For many baby boomers who have depression-era parents, relying on a forthcoming inheritance is paramount to their retirement plans. However, as both baby boomers and their parents continue to age, inheritance questions are becoming increasingly more complicated. Along with the increase in longevity and the soaring costs of health care, baby boomers often bring blended family issues into the mix and the question of whether they will inherit anything at all is becoming increasingly more common.
According to the Center on Wealth and Philanthropy, more than $20 trillion in wealth will transfer from parents to their heirs over the next 50 or so years. This is the largest single wealth transfer in American history. However, many people may not receive any of this expected inheritance as the increased cost of health care for the aging and increase in longevity continue to erode any potential inheritance.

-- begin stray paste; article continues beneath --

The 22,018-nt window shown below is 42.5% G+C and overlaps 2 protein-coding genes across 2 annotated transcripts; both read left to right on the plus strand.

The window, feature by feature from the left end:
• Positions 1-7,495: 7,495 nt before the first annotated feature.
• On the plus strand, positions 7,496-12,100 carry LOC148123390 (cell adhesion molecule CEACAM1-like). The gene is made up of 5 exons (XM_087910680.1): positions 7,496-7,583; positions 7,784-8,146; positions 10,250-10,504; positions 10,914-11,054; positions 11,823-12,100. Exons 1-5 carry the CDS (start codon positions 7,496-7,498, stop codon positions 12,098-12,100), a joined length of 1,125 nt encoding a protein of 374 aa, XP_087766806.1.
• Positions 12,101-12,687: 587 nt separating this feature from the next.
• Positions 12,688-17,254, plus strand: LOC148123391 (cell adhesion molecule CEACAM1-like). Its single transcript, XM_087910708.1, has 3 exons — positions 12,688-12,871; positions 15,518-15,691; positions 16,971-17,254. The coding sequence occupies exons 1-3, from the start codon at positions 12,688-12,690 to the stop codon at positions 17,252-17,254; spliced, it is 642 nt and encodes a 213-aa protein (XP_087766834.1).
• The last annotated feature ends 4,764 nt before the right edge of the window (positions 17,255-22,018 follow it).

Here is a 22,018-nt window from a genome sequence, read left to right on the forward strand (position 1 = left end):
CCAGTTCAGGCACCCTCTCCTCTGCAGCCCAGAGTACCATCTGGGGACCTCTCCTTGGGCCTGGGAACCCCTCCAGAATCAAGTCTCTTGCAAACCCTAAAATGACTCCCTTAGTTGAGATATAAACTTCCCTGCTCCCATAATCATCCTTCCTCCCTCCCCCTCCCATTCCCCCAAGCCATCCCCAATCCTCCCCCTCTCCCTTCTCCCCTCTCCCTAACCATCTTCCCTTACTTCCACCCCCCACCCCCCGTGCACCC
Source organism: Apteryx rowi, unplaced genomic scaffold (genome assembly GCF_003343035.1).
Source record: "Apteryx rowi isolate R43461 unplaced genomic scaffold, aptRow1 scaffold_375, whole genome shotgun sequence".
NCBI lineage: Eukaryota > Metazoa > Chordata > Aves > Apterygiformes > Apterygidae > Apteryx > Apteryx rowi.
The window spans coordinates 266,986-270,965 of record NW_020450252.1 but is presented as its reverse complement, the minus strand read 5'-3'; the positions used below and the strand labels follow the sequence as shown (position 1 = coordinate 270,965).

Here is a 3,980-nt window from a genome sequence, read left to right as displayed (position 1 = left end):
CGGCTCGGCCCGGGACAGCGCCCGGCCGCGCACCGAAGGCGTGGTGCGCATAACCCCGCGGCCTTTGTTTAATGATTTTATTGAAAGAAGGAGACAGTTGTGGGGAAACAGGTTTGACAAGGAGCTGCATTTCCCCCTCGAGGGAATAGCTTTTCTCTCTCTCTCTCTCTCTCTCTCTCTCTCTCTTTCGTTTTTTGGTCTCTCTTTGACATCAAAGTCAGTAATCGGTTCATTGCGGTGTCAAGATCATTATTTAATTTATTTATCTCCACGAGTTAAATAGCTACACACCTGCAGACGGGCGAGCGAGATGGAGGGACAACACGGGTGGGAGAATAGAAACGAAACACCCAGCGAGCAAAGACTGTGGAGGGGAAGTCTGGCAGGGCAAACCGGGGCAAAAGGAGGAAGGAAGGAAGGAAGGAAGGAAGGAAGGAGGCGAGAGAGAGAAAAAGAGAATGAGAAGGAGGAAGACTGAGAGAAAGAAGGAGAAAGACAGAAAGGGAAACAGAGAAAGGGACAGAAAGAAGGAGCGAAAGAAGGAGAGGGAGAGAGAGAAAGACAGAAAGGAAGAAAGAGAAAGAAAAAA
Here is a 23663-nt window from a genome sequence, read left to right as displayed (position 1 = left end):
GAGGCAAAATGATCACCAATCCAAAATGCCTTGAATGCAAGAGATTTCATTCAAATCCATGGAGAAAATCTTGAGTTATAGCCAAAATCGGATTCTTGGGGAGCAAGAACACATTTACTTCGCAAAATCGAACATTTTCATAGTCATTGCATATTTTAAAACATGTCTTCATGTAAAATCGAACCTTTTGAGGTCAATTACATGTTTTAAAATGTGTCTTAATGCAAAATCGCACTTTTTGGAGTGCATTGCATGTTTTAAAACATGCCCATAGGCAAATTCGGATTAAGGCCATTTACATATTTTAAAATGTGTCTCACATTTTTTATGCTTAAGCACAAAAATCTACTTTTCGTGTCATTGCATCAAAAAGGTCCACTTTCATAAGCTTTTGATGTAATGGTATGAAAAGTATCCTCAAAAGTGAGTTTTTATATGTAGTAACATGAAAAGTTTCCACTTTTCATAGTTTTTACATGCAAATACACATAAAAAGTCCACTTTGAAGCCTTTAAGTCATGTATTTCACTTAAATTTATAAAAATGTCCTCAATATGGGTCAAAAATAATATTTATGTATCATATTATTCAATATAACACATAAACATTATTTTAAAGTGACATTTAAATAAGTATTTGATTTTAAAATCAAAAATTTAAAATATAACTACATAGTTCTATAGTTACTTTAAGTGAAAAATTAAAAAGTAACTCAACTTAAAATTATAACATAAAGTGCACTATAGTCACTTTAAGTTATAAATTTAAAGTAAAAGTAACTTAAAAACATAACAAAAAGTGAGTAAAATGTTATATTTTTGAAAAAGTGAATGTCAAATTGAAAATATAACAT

According to statistics, more than half of first marriages end in divorce and divorced people remarry about 75% of the time. With all these changes in marriage partners comes the complicated picture of blended families. No longer are inheritances merely a question of children and parents, but increasingly come to involve ex-spouses, stepchildren, stepparents, step-grandchildren and more complicated family relationships. Without proper estate planning, inheritance questions can ruin family relationships and lead to disputes that last a lifetime.